At my second job, the one where I started at 6 months pregnant and gave birth while at that job, I felt a little more tense in telling people. I think it’s because I hadn’t known them as long, and once I told them I was pregnant, I became the “pregnant coworker” and they had to figure out how to deal with that.

I hope that you don’t get treated any differently, and I think I learned that I much preferred being pregnant around people who knew me really well and were happy about my news, rather than coworkers I had just met who barely knew me.

Being able to connect with other parents at work

Once I had broken my news and had my pregnancy out in the open at my new job, I started connecting with other coworkers who were parents! I joined the #parents Slack channel, and even posted, “Let me know your best advice for having a newborn!”

At least 15 people chimed in, and it was nice to see the voices of coworkers who were also parents, because at times it felt like so many of my colleagues were younger and didn’t understand what I was going through. This was one of my favorite things about being pregnant, and was a positive light when I had rib pain and back pain.

How to tell your boss you’re pregnant (Tips and advice)

Here’s where you have to do what is comfortable for you. Everyone has a different communication style: some women are straightforward, and some are less direct communicators. Depending on where your boss is located, you may break the news in person, or by phone or by video meeting.

Here’s how I told my boss I was pregnant and here are a few tips to keep in mind.

What I did to break my news

I broke my news first to the CEO at the small startup I was working at in the first two-thirds of my pregnancy. I was close with pretty much everyone at the company, and felt that I should tell the highest-level executive first, just to be fair and considerate. I also came up with a strategic order of executives I’d tell, and then colleagues on my level.

I asked the CEO for some private time in a meeting one afternoon, and he and I sat down together to discuss the “things” I wanted to chat about in private. I talked first about my growth at the company, and how serious I was about leadership, and then I said, “And I should tell you, I’m five months pregnant.”

Of course he said congratulations and that it was great, as he was expecting a child that summer as well. Next, we jumped right into the logistics: maternity leave, covering my position, expectations about preparing for leave and then returning to work. It was business.

Talk about taking leave

Lucky me: I had two opportunities with two bosses to discuss my taking maternity leave. At my first job, I would’ve been the first person to take maternity leave at the company, ever. The company was young, the employees skewed even younger, and there was no formal policy about accruing parental leave nor taking it.

So, I put down my expectation, was told what I could expect (it was going to be New York State leave, paid at 66% of my salary for 12 weeks) and that was it.

At my second job, it was more complicated because I would not have been at the company for a full year before taking leave. Instead, I was under the impression that I’d be receiving the minimum paid parental leave time of 8 weeks, and accruing additional leave time for “months worked at the company.”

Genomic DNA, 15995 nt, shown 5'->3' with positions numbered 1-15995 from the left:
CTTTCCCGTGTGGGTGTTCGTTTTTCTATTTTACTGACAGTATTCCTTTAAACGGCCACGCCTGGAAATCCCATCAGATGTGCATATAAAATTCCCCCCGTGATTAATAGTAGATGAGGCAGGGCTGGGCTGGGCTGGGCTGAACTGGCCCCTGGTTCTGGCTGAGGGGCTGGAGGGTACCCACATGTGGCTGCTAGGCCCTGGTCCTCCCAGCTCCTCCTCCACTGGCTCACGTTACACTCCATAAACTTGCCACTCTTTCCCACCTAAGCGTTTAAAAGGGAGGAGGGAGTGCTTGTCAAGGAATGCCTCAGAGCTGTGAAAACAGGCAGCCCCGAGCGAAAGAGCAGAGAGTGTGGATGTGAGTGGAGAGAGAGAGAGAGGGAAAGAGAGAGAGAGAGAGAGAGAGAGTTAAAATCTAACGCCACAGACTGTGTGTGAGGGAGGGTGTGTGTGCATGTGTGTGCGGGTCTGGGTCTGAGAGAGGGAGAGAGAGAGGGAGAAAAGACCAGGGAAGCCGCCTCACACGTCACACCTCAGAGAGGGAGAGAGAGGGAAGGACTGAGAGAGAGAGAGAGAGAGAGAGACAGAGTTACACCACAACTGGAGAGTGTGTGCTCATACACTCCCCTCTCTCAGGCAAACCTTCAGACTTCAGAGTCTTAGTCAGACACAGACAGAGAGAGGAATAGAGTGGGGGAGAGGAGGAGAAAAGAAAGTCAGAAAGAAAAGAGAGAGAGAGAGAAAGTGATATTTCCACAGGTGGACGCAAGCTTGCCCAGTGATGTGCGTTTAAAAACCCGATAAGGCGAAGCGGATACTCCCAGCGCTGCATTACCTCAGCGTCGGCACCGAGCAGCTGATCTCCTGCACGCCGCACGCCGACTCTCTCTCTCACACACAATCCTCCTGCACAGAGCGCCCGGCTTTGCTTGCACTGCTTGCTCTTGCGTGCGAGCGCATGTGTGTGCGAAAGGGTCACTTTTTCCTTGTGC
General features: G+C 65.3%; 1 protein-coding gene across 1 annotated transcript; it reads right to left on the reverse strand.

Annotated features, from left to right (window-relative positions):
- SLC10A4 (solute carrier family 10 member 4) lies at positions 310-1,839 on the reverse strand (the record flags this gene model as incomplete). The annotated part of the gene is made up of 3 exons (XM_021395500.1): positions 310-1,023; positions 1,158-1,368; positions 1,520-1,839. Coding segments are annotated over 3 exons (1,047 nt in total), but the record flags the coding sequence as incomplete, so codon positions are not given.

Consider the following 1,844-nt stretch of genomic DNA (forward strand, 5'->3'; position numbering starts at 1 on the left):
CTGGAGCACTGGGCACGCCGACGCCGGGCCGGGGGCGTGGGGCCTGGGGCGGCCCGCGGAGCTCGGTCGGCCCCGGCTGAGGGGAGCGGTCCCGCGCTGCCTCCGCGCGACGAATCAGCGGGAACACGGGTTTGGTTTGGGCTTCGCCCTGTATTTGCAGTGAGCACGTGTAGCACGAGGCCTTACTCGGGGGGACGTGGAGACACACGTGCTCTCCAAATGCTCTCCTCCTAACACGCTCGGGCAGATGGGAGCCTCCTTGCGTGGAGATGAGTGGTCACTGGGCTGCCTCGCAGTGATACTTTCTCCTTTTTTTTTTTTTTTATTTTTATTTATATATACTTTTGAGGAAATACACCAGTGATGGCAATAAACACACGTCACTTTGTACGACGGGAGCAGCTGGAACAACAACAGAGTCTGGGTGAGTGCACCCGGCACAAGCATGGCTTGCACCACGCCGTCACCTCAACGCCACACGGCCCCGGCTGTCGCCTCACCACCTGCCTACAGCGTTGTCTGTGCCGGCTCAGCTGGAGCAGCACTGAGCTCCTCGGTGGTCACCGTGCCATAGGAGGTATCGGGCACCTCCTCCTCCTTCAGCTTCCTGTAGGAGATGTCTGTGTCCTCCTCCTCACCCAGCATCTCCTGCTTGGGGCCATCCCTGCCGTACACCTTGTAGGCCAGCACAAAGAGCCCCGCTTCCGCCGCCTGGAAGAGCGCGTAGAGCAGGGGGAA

Helpful Tip

Be SURE to discuss parental leave policies and square everything away before giving birth! I cannot stress this enough, as people anywhere can be disorganized and your dates can be misconstrued. Make sure to put the dates and info into the right hands, and confirm twice.

Discuss your replacements and return to work expectation

Things can get a little complicated once you’re looking for who will take on your work while you leave. It might be anywhere from your colleague, who could take on your entire workload, to two colleagues who could split it, or a new hire completely who will cover for you at a bare minimum and then move into a different position when you come back.

Whew, that was a lot! The bottom line is that all of these logistics take a lot of preparation, especially if your boss wants you to hire someone new to be your replacement. It can be helpful to start early.

Put everything in writing and hit Send

After the conversation with the CEO and other leadership, I wrote a group email that formally announcement pregnancy and my due date, and the fact that I would be on leave starting around then, give or take.

I also stated that at that moment, we were figuring out my leave, but I noted the approximate timeframe for my parental leave and an expectation that my job would be there for me when I returned.

Create a parental leave plan

While I never got around to creating a maternity leave plan at the job I gave my pregnancy notice to around 5 months, I did have to create a maternity leave plan for the new job, because I was soon to give birth.

I think my maternity leave plan was the single biggest accomplishment I had at the job I got when I was six months pregnant. It was almost nine pages, and outlined every responsibility of mine, and who would be responsible for it in the months I was on leave.

It also put into writing my expected dates of leave, based on my due date, and my approximate return-to-work dates. Lastly, I put both my due date and my leave dates into Google Calendar and made “invitations” to send to my boss and immediate team, so that they could reference those details.